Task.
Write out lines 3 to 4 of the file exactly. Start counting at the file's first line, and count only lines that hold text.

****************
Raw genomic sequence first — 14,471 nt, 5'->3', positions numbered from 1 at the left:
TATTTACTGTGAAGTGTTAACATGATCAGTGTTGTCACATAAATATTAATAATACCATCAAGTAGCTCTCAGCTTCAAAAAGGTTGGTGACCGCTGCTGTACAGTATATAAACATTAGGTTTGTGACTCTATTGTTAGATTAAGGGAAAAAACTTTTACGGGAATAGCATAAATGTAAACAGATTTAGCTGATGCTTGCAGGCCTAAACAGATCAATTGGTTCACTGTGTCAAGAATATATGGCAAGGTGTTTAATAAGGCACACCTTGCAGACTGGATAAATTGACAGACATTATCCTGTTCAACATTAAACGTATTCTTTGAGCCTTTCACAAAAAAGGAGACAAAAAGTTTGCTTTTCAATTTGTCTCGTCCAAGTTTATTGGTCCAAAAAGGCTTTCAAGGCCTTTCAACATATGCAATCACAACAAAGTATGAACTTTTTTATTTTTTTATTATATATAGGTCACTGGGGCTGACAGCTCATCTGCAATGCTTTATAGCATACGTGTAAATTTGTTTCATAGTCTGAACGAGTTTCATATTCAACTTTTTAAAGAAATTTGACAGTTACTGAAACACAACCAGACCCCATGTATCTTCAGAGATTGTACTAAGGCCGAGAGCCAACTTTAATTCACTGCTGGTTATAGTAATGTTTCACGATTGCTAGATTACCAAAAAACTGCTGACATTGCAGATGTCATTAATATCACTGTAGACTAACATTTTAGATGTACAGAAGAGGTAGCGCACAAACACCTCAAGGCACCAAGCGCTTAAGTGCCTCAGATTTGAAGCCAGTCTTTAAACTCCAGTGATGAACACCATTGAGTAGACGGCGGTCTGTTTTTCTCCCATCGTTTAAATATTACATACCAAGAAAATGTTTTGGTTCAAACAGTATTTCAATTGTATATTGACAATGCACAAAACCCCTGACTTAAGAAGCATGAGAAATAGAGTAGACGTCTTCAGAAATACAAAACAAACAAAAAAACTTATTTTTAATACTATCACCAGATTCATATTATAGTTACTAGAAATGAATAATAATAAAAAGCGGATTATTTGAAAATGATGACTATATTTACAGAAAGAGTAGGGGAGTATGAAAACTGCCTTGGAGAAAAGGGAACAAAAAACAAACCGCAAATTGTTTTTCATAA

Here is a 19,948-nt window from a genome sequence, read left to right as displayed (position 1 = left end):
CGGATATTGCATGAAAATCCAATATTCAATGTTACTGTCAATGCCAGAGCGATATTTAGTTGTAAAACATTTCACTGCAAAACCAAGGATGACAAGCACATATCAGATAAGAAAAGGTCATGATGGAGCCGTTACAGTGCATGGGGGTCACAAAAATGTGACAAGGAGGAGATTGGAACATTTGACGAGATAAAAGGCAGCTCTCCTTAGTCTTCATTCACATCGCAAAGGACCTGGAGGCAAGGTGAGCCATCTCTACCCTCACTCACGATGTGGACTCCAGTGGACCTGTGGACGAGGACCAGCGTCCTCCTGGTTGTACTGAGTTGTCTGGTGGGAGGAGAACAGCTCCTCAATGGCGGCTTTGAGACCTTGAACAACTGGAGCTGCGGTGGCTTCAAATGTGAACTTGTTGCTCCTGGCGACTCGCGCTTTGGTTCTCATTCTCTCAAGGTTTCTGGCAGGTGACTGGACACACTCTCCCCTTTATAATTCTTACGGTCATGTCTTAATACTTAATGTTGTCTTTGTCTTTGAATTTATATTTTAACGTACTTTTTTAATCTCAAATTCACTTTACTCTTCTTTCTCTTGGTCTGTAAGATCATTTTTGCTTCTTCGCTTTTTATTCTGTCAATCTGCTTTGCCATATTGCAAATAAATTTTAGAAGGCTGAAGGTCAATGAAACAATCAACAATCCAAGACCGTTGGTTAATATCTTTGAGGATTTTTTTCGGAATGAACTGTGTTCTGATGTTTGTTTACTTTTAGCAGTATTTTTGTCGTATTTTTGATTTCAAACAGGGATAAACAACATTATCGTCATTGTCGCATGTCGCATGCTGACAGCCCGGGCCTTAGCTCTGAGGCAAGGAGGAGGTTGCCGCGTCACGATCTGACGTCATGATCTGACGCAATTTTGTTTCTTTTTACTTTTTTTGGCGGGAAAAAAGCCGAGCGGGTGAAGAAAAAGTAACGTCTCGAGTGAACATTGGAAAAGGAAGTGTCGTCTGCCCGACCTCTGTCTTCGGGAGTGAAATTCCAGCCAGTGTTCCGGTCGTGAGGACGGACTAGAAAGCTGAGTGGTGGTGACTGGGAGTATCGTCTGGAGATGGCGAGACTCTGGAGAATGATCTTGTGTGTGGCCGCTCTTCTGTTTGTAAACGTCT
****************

Here is a 19,948-nt window from a genome sequence, read left to right as displayed (position 1 = left end):
CGGATATTGCATGAAAATCCAATATTCAATGTTACTGTCAATGCCAGAGCGATATTTAGTTGTAAAACATTTCACTGCAAAACCAAGGATGACAAGCACATATCAGATAAGAAAAGGTCATGATGGAGCCGTTACAGTGCATGGGGGTCACAAAAATGTGACAAGGAGGAGATTGGAACATTTGACGAGATAAAAGGCAGCTCTCCTTAGTCTTCATTCACATCGCAAAGGACCTGGAGGCAAGGTGAGCCATCTCTACCCTCACTCACGATGTGGACTCCAGTGGACCTGTGGACGAGGACCAGCGTCCTCCTGGTTGTACTGAGTTGTCTGGTGGGAGGAGAACAGCTCCTCAATGGCGGCTTTGAGACCTTGAACAACTGGAGCTGCGGTGGCTTCAAATGTGAACTTGTTGCTCCTGGCGACTCGCGCTTTGGTTCTCATTCTCTCAAGGTTTCTGGCAGGTGACTGGACACACTCTCCCCTTTATAATTCTTACGGTCATGTCTTAATACTTAATGTTGTCTTTGTCTTTGAATTTATATTTTAACGTACTTTTTTAATCTCAAATTCACTTTACTCTTCTTTCTCTTGGTCTGTAAGATCATTTTTGCTTCTTCGCTTTTTATTCTGTCAATCTGCTTTGCCATATTGCAAATAAATTTTAGAAGGCTGAAGGTCAATGAAACAATCAACAATCCAAGACCGTTGGTTAATATCTTTGAGGATTTTTTTCGGAATGAACTGTGTTCTGATGTTTGTTTACTTTTAGCAGTATTTTTGTCGTATTTTTGATTTCAAACAGGGATAAACAACATTATCGTCATTGTCGCATGTCGCATGCTGACAGCCCGGGCCTTAGCTCTGAGGCAAGGAGGAGGTTGCCGCGTCACGATCTGACGTCATGATCTGACGCAATTTTGTTTCTTTTTACTTTTTTTGGCGGGAAAAAAGCCGAGCGGGTGAAGAAAAAGTAACGTCTCGAGTGAACATTGGAAAAGGAAGTGTCGTCTGCCCGACCTCTGTCTTCGGGAGTGAAATTCCAGCCAGTGTTCCGGTCGTGAGGACGGACTAGAAAGCTGAGTGGTGGTGACTGGGAGTATCGTCTGGAGATGGCGAGACTCTGGAGAATGATCTTGTGTGTGGCCGCTCTTCTGTTTGTAAACGTCT